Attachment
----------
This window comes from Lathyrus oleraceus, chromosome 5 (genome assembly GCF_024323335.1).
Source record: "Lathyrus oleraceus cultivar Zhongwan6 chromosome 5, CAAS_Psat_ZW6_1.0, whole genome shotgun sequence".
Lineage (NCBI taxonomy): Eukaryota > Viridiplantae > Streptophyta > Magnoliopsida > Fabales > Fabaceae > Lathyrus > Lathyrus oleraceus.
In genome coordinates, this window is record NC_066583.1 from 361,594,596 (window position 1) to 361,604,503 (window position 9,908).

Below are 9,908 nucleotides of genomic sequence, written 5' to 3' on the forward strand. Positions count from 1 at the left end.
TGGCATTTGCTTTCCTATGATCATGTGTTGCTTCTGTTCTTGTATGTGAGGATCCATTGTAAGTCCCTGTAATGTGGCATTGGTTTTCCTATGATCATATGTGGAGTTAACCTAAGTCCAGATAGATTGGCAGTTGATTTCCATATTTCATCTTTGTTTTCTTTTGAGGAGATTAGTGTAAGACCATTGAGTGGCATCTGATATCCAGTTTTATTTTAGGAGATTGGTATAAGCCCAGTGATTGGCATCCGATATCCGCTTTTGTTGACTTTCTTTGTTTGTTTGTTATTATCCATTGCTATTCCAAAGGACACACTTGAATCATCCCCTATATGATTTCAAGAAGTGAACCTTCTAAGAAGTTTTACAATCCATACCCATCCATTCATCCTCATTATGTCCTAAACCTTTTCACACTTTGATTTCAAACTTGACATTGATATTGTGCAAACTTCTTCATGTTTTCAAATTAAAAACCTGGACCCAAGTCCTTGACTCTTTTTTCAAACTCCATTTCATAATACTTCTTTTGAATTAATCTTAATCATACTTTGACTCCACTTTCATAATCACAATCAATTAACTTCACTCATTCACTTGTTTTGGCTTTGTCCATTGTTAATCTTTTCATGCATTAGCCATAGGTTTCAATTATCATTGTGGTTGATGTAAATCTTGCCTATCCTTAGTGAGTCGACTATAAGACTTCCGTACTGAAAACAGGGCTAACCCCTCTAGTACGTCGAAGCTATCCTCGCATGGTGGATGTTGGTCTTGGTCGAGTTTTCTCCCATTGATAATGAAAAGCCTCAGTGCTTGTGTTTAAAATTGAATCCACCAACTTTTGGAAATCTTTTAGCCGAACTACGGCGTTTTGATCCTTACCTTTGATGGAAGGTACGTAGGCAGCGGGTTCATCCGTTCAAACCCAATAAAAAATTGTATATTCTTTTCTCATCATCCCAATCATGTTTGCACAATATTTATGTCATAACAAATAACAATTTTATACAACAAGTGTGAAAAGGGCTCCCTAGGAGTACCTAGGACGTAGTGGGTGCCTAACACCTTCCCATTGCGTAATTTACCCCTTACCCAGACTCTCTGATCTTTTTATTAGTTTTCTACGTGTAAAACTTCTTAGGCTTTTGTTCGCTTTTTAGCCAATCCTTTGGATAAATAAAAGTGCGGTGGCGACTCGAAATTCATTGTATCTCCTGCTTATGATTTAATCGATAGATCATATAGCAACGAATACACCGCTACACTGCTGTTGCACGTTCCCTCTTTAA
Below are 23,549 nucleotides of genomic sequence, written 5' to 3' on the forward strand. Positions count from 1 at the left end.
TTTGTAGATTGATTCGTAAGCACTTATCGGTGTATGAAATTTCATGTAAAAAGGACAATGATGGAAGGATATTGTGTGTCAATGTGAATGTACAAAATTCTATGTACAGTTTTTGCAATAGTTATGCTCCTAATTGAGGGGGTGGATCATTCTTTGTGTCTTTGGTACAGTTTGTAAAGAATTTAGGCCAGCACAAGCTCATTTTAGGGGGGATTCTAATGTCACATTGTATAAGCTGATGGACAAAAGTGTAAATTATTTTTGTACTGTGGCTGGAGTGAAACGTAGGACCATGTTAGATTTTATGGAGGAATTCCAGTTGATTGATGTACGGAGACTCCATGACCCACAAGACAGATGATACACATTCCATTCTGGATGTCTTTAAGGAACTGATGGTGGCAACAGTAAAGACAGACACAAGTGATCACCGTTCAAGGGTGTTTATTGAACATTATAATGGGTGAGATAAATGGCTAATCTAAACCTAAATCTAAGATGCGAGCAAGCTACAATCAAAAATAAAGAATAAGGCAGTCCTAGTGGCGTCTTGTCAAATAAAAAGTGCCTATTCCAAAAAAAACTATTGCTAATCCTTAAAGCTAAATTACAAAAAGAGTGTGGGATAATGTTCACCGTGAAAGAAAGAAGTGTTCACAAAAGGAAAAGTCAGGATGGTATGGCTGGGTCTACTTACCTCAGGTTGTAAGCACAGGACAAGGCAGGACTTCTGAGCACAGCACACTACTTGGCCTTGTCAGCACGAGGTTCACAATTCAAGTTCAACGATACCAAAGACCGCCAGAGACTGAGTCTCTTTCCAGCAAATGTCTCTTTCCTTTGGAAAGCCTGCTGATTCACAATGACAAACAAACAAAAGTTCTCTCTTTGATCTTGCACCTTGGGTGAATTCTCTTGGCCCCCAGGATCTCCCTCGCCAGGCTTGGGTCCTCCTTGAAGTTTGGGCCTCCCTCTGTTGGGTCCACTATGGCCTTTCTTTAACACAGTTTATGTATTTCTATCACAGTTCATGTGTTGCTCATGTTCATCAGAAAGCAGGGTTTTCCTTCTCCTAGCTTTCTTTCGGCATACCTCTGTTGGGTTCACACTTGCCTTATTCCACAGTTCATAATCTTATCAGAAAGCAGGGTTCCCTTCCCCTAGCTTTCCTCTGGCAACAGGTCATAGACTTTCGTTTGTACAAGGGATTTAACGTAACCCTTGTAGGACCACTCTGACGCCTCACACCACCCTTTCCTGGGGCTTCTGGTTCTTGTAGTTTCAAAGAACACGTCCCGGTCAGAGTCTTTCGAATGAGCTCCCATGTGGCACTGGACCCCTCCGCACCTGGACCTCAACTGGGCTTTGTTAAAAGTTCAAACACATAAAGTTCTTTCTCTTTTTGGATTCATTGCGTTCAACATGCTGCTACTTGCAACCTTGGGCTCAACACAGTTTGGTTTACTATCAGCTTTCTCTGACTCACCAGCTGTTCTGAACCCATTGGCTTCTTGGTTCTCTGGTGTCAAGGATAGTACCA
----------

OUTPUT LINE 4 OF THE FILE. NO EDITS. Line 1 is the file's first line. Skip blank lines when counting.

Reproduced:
In genome coordinates, this window is record NC_066583.1 from 361,594,596 (window position 1) to 361,604,503 (window position 9,908).